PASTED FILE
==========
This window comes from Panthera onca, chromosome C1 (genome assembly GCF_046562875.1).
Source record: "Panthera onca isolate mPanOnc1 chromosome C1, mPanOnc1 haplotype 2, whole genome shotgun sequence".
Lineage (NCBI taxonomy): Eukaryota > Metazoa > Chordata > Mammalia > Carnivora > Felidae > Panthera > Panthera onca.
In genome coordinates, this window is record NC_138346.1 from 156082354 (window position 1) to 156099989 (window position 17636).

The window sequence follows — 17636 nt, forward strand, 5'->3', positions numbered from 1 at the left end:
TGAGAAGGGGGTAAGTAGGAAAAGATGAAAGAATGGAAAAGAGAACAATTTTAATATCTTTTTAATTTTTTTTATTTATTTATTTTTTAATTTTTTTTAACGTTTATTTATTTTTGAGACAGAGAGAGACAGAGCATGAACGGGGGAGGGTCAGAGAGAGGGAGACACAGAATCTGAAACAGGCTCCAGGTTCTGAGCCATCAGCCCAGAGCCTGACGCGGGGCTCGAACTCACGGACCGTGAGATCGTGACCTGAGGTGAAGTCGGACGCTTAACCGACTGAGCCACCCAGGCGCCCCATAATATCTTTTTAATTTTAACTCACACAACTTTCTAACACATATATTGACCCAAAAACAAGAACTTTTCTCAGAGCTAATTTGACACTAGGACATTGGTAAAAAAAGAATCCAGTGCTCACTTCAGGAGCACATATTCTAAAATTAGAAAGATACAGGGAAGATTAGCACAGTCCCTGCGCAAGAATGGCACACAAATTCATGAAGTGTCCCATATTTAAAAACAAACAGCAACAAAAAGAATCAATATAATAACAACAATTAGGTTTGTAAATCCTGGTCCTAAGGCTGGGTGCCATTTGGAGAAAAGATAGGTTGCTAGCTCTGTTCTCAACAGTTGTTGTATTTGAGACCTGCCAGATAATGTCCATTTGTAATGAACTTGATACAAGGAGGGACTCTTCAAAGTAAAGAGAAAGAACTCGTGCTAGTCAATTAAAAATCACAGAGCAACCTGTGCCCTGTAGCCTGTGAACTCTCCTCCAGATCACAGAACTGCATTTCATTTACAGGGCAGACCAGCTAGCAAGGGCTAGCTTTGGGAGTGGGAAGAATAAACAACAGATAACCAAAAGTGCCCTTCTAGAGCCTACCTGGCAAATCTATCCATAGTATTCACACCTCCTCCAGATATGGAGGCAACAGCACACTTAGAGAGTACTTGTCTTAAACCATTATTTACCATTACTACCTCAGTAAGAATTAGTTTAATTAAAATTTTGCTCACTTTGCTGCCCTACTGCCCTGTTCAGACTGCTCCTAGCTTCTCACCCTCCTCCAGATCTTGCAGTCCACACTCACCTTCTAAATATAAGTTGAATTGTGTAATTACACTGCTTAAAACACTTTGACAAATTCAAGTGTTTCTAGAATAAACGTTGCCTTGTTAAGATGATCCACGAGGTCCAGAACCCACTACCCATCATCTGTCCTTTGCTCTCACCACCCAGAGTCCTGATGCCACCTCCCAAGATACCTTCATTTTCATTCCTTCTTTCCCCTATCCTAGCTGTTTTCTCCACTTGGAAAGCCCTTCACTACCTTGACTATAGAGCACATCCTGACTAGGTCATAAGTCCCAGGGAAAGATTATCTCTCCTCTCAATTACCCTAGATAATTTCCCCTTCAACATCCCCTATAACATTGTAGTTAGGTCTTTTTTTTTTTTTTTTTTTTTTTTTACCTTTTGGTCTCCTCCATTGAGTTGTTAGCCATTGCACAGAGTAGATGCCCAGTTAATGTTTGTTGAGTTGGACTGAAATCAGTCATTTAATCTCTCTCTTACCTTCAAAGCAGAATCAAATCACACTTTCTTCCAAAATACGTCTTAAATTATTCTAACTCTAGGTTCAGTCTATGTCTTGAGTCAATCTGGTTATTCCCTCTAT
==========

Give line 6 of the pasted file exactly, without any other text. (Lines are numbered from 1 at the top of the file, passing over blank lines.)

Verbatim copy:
TGAGAAGGGGGTAAGTAGGAAAAGATGAAAGAATGGAAAAGAGAACAATTTTAATATCTTTTTAATTTTTTTTATTTATTTATTTTTTAATTTTTTTTAACGTTTATTTATTTTTGAGACAGAGAGAGACAGAGCATGAACGGGGGAGGGTCAGAGAGAGGGAGACACAGAATCTGAAACAGGCTCCAGGTTCTGAGCCATCAGCCCAGAGCCTGACGCGGGGCTCGAACTCACGGACCGTGAGATCGTGACCTGAGGTGAAGTCGGACGCTTAACCGACTGAGCCACCCAGGCGCCCCATAATATCTTTTTAATTTTAACTCACACAACTTTCTAACACATATATTGACCCAAAAACAAGAACTTTTCTCAGAGCTAATTTGACACTAGGACATTGGTAAAAAAAGAATCCAGTGCTCACTTCAGGAGCACATATTCTAAAATTAGAAAGATACAGGGAAGATTAGCACAGTCCCTGCGCAAGAATGGCACACAAATTCATGAAGTGTCCCATATTTAAAAACAAACAGCAACAAAAAGAATCAATATAATAACAACAATTAGGTTTGTAAATCCTGGTCCTAAGGCTGGGTGCCATTTGGAGAAAAGATAGGTTGCTAGCTCTGTTCTCAACAGTTGTTGTATTTGAGACCTGCCAGATAATGTCCATTTGTAATGAACTTGATACAAGGAGGGACTCTTCAAAGTAAAGAGAAAGAACTCGTGCTAGTCAATTAAAAATCACAGAGCAACCTGTGCCCTGTAGCCTGTGAACTCTCCTCCAGATCACAGAACTGCATTTCATTTACAGGGCAGACCAGCTAGCAAGGGCTAGCTTTGGGAGTGGGAAGAATAAACAACAGATAACCAAAAGTGCCCTTCTAGAGCCTACCTGGCAAATCTATCCATAGTATTCACACCTCCTCCAGATATGGAGGCAACAGCACACTTAGAGAGTACTTGTCTTAAACCATTATTTACCATTACTACCTCAGTAAGAATTAGTTTAATTAAAATTTTGCTCACTTTGCTGCCCTACTGCCCTGTTCAGACTGCTCCTAGCTTCTCACCCTCCTCCAGATCTTGCAGTCCACACTCACCTTCTAAATATAAGTTGAATTGTGTAATTACACTGCTTAAAACACTTTGACAAATTCAAGTGTTTCTAGAATAAACGTTGCCTTGTTAAGATGATCCACGAGGTCCAGAACCCACTACCCATCATCTGTCCTTTGCTCTCACCACCCAGAGTCCTGATGCCACCTCCCAAGATACCTTCATTTTCATTCCTTCTTTCCCCTATCCTAGCTGTTTTCTCCACTTGGAAAGCCCTTCACTACCTTGACTATAGAGCACATCCTGACTAGGTCATAAGTCCCAGGGAAAGATTATCTCTCCTCTCAATTACCCTAGATAATTTCCCCTTCAACATCCCCTATAACATTGTAGTTAGGTCTTTTTTTTTTTTTTTTTTTTTTTTTACCTTTTGGTCTCCTCCATTGAGTTGTTAGCCATTGCACAGAGTAGATGCCCAGTTAATGTTTGTTGAGTTGGACTGAAATCAGTCATTTAATCTCTCTCTTACCTTCAAAGCAGAATCAAATCACACTTTCTTCCAAAATACGTCTTAAATTATTCTAACTCTAGGTTCAGTCTATGTCTTGAGTCAATCTGGTTATTCCCTCTAT